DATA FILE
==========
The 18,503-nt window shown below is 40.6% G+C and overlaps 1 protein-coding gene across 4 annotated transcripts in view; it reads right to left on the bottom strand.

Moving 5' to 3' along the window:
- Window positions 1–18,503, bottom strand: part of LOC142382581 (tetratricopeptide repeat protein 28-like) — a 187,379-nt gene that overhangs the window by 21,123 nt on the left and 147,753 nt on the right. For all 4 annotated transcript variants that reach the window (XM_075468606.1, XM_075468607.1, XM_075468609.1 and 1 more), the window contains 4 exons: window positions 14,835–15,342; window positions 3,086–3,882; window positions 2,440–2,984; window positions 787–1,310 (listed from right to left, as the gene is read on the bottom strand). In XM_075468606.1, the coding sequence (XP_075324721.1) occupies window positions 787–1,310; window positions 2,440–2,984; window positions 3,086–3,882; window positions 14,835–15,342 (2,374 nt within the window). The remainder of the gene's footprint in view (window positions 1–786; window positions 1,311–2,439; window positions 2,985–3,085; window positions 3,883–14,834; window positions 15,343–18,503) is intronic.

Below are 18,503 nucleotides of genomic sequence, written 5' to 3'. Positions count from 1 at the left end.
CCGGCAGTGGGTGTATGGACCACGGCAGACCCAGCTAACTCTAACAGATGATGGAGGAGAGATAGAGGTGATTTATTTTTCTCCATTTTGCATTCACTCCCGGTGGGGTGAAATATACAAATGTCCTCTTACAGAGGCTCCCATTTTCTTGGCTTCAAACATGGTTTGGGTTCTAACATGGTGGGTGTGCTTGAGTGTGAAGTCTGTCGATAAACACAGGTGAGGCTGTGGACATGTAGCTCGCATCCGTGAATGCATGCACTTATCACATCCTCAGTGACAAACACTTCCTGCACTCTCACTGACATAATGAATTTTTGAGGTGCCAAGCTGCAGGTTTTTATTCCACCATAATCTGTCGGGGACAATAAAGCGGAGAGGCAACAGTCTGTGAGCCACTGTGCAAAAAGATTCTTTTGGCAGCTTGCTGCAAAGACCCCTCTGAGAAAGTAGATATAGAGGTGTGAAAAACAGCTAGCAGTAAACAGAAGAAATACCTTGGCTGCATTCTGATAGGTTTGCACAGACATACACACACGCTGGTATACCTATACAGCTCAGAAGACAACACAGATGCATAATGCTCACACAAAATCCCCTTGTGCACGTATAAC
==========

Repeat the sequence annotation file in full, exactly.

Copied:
The 18,503-nt window shown below is 40.6% G+C and overlaps 1 protein-coding gene across 4 annotated transcripts in view; it reads right to left on the bottom strand.

Moving 5' to 3' along the window:
- Window positions 1–18,503, bottom strand: part of LOC142382581 (tetratricopeptide repeat protein 28-like) — a 187,379-nt gene that overhangs the window by 21,123 nt on the left and 147,753 nt on the right. For all 4 annotated transcript variants that reach the window (XM_075468606.1, XM_075468607.1, XM_075468609.1 and 1 more), the window contains 4 exons: window positions 14,835–15,342; window positions 3,086–3,882; window positions 2,440–2,984; window positions 787–1,310 (listed from right to left, as the gene is read on the bottom strand). In XM_075468606.1, the coding sequence (XP_075324721.1) occupies window positions 787–1,310; window positions 2,440–2,984; window positions 3,086–3,882; window positions 14,835–15,342 (2,374 nt within the window). The remainder of the gene's footprint in view (window positions 1–786; window positions 1,311–2,439; window positions 2,985–3,085; window positions 3,883–14,834; window positions 15,343–18,503) is intronic.

Below are 18,503 nucleotides of genomic sequence, written 5' to 3'. Positions count from 1 at the left end.
CCGGCAGTGGGTGTATGGACCACGGCAGACCCAGCTAACTCTAACAGATGATGGAGGAGAGATAGAGGTGATTTATTTTTCTCCATTTTGCATTCACTCCCGGTGGGGTGAAATATACAAATGTCCTCTTACAGAGGCTCCCATTTTCTTGGCTTCAAACATGGTTTGGGTTCTAACATGGTGGGTGTGCTTGAGTGTGAAGTCTGTCGATAAACACAGGTGAGGCTGTGGACATGTAGCTCGCATCCGTGAATGCATGCACTTATCACATCCTCAGTGACAAACACTTCCTGCACTCTCACTGACATAATGAATTTTTGAGGTGCCAAGCTGCAGGTTTTTATTCCACCATAATCTGTCGGGGACAATAAAGCGGAGAGGCAACAGTCTGTGAGCCACTGTGCAAAAAGATTCTTTTGGCAGCTTGCTGCAAAGACCCCTCTGAGAAAGTAGATATAGAGGTGTGAAAAACAGCTAGCAGTAAACAGAAGAAATACCTTGGCTGCATTCTGATAGGTTTGCACAGACATACACACACGCTGGTATACCTATACAGCTCAGAAGACAACACAGATGCATAATGCTCACACAAAATCCCCTTGTGCACGTATAAC